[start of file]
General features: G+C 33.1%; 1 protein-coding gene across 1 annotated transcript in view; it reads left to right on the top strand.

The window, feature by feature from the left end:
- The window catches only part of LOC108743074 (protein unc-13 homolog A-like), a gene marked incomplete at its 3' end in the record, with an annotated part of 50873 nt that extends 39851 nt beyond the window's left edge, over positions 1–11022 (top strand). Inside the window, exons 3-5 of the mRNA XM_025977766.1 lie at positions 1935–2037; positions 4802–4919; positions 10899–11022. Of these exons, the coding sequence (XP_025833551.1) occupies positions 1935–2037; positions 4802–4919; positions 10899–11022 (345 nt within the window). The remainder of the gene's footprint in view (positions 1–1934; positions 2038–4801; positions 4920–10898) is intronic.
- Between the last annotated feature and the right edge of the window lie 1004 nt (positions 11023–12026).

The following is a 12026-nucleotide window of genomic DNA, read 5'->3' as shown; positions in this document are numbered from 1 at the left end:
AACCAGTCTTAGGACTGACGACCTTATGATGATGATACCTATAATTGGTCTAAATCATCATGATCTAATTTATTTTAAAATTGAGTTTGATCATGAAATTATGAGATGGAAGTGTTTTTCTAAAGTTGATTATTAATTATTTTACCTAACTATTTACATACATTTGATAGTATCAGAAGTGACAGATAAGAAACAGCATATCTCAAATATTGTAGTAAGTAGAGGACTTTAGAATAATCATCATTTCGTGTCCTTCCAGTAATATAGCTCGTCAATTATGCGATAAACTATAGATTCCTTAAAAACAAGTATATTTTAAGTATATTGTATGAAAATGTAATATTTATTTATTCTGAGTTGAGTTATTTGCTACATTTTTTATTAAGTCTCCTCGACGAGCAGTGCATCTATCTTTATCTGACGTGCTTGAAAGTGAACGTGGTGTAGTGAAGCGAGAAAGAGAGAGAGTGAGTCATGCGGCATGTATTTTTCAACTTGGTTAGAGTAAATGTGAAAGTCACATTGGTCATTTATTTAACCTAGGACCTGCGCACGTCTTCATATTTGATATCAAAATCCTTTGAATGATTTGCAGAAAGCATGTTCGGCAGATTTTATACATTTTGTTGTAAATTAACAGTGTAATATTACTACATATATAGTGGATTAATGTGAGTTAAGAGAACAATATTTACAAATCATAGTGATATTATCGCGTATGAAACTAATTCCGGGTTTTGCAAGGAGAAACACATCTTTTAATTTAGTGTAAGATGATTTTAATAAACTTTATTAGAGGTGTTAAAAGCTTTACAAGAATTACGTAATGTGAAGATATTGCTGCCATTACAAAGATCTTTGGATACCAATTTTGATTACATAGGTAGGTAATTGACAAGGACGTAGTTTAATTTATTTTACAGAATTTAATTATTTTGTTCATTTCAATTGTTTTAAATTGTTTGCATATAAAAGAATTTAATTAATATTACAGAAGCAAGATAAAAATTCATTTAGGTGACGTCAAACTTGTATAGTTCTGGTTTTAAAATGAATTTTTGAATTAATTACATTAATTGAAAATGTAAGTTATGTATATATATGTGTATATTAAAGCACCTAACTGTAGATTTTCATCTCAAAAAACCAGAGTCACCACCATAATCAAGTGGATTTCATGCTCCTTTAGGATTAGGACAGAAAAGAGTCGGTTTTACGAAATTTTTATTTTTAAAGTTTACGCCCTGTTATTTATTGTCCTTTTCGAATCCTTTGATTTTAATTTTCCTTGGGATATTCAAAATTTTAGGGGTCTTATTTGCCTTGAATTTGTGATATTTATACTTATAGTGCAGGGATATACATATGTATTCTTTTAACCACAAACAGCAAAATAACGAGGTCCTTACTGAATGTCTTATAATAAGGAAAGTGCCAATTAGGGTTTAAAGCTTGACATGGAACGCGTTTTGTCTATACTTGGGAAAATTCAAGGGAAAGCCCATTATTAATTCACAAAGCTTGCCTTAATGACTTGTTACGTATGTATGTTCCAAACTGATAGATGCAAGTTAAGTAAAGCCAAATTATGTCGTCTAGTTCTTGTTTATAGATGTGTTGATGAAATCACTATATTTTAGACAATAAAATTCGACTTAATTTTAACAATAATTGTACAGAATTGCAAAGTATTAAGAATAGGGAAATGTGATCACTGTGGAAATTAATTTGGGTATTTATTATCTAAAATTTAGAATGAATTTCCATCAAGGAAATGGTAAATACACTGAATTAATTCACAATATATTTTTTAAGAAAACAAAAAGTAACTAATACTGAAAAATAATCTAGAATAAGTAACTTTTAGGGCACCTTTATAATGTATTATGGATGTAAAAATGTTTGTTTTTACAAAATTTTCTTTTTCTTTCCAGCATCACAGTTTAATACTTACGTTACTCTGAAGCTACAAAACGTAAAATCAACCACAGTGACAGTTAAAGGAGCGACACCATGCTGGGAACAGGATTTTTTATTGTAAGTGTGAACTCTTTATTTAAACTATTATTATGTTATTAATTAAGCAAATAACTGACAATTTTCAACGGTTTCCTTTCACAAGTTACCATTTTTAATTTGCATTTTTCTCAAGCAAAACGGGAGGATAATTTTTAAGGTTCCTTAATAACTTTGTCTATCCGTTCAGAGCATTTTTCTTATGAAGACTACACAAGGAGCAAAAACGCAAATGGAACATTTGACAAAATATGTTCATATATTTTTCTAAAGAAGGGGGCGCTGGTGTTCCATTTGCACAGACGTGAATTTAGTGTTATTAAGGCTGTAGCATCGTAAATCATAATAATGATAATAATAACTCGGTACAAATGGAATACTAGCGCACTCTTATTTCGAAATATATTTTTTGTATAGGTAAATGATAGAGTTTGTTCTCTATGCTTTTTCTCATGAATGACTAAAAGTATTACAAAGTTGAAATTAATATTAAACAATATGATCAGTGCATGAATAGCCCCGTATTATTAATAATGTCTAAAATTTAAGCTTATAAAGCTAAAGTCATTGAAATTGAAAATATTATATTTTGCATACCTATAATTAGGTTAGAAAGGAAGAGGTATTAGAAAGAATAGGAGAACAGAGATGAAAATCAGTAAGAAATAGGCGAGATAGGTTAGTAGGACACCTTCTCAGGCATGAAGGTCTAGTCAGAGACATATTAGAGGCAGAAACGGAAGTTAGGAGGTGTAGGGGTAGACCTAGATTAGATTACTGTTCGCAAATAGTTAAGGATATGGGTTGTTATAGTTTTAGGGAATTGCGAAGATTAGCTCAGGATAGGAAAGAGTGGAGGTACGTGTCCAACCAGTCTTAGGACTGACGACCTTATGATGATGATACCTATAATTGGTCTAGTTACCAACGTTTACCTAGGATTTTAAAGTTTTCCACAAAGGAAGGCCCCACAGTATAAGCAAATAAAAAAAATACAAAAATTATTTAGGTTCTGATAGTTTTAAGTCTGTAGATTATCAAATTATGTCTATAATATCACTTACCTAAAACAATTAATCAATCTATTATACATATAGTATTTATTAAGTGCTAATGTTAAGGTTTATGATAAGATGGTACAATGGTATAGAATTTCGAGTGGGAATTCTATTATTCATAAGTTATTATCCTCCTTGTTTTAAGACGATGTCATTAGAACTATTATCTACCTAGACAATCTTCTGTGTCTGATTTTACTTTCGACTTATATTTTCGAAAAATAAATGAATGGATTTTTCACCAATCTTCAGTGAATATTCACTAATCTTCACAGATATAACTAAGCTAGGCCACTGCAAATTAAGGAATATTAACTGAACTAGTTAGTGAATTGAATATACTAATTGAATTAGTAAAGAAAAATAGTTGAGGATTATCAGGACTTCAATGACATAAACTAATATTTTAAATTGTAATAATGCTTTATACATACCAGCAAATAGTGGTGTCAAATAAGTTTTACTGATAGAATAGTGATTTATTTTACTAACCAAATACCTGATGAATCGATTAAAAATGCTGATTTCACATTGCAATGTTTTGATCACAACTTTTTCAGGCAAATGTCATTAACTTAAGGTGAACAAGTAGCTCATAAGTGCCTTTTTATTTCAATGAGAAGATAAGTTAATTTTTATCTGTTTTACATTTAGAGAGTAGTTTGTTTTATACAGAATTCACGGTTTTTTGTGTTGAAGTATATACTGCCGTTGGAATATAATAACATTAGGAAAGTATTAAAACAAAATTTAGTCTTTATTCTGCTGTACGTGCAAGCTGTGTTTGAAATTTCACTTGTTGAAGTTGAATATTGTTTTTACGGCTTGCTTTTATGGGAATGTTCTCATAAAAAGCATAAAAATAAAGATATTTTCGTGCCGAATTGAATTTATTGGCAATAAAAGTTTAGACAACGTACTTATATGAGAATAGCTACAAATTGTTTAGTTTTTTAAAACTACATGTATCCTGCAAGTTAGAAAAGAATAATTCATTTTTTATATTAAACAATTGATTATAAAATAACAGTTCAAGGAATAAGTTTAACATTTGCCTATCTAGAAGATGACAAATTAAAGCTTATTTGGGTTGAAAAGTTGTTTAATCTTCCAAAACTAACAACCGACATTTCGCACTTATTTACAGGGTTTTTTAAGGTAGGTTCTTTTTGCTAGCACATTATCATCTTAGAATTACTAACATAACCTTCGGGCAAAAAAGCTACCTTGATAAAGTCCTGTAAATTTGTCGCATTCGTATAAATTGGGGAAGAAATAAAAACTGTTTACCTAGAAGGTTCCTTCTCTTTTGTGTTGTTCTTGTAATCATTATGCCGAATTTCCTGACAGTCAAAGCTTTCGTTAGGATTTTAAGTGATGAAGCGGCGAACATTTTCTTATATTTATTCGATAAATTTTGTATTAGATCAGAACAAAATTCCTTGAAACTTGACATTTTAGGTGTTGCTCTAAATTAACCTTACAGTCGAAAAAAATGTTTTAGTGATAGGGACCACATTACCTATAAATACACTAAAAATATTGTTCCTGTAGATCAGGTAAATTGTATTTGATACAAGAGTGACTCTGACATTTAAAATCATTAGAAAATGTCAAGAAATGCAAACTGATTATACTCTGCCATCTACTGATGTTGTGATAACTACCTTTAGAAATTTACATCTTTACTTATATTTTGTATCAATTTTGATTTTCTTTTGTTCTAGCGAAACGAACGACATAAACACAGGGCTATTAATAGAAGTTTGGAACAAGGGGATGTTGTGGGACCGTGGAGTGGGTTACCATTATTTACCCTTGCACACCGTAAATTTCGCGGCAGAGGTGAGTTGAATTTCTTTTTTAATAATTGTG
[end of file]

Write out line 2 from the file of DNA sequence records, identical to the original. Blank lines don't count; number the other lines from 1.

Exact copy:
The window, feature by feature from the left end: